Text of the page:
The projects are among 66 awarded nearly 900 million processor-hours by the DOE's Office of Science. Announced December 18, the awards are made through the 2009 Innovative and Novel Computational Impact on Theory and Experiment (INCITE) program, a DOE program that supports computationally intensive, large-scale research projects.

[Patricia Weiser, 609.243.2757,]

More chip cores can mean slower supercomputing, simulation shows

The attempt to increase supercomputer speed by increasing the number of processor cores on individual chips unexpectedly worsens performance for many complex applications, simulations at DOE's Sandia National Laboratories have found. The simulations show a significant increase in speed from two to four multicores but an insignificant increase from four to eight. Speed slows beyond eight multicores due to lack of immediate access to individualized memory caches. “The difficulty is contention among modules,” says Sandia’s James Peery. “The cores are all asking for memory through the same pipe. It’s like having one, two, four, or eight people all talking at the same time, then having to wait for the answer to their request. This causes delays.”

[Julie Hall, 505.284.7761,]

Conversions make safer research reactors

Research reactors at Washington State and Oregon State universities were recently converted to use low enriched uranium (LEU) fuel rather than highly enriched uranium (HEU). The effort, led by DOE's Idaho National Laboratory, is part of a U.S. National Nuclear Security Administration (NNSA) nuclear nonproliferation mission. In the U.S., research reactor conversions were completed at Purdue University in September 2007 and at Texas A&M and the University of Florida in September 2006. INL project managers coordinate all of the conversion activities including the conversion analyses, the LEU fuel fabrication, core loading and restart of the reactor.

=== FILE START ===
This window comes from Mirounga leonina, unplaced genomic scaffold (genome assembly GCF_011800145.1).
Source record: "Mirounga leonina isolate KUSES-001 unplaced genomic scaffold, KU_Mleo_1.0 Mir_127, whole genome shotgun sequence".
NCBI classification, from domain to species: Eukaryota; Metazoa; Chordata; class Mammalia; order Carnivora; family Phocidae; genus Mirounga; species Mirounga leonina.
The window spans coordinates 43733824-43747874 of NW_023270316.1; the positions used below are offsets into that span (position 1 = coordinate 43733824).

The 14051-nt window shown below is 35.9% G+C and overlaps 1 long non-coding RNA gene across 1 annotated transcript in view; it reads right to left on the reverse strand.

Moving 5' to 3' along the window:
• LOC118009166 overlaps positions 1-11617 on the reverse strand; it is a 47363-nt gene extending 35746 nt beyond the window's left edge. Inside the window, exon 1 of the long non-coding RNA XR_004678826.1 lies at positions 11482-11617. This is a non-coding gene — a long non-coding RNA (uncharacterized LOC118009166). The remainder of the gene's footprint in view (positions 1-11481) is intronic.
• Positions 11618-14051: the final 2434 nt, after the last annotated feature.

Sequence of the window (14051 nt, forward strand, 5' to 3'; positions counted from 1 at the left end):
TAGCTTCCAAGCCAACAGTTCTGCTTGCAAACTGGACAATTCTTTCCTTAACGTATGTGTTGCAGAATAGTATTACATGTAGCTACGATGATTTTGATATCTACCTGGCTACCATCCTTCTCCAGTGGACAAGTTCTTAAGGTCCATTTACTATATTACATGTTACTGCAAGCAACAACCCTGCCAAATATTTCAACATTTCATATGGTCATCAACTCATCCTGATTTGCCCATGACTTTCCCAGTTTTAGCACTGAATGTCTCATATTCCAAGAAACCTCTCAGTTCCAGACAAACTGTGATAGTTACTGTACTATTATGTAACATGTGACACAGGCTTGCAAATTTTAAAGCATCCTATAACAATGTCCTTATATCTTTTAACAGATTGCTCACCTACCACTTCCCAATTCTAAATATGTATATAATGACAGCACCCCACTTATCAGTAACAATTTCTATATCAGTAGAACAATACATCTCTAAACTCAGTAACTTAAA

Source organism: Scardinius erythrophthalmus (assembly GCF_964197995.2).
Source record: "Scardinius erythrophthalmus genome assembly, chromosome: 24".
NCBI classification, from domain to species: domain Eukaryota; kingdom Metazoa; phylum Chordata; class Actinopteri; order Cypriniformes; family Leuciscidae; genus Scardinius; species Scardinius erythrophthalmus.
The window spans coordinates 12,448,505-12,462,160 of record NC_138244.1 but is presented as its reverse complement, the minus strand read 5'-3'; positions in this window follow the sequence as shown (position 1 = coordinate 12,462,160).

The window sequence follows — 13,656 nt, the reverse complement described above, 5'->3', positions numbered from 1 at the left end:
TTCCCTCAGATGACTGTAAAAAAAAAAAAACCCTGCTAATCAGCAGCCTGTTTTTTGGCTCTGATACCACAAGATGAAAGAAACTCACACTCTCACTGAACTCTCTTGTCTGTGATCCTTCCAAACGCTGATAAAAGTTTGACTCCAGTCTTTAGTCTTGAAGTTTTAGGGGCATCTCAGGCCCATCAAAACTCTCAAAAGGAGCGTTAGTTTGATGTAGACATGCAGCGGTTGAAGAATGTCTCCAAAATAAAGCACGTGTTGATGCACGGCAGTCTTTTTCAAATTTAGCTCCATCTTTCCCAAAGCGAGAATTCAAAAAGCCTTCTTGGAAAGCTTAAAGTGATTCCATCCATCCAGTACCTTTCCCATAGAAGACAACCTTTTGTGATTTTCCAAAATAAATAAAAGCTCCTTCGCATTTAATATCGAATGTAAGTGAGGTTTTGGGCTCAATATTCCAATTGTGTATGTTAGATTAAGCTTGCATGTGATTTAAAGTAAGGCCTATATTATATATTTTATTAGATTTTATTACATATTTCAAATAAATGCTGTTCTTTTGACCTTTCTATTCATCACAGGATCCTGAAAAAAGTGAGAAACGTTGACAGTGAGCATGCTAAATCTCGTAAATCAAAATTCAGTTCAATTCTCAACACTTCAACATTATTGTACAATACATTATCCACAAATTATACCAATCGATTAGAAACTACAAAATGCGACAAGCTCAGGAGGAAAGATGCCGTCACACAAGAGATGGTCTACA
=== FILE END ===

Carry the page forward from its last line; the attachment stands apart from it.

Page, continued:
[Ethan Huffman, 208.526.0660,


A career in protecting
public, environment

Elmer Wilhite
Elmer Wilhite

Facilities used for disposal of low-level radioactive waste must be able to protect the public and the environment for thousands of years. Demonstrating how well DOE’s facilities can be expected to meet that standard is the purpose of Performance Assessments (PAs); developing the practices and requirements to assure that PAs provide credible, science-based documentation has long been the mission of Savannah River National Laboratory’s Elmer Wilhite. Wilhite calls on his broad background in environmental chemistry and radiochemistry to understand just what it takes to protect the public and the environment.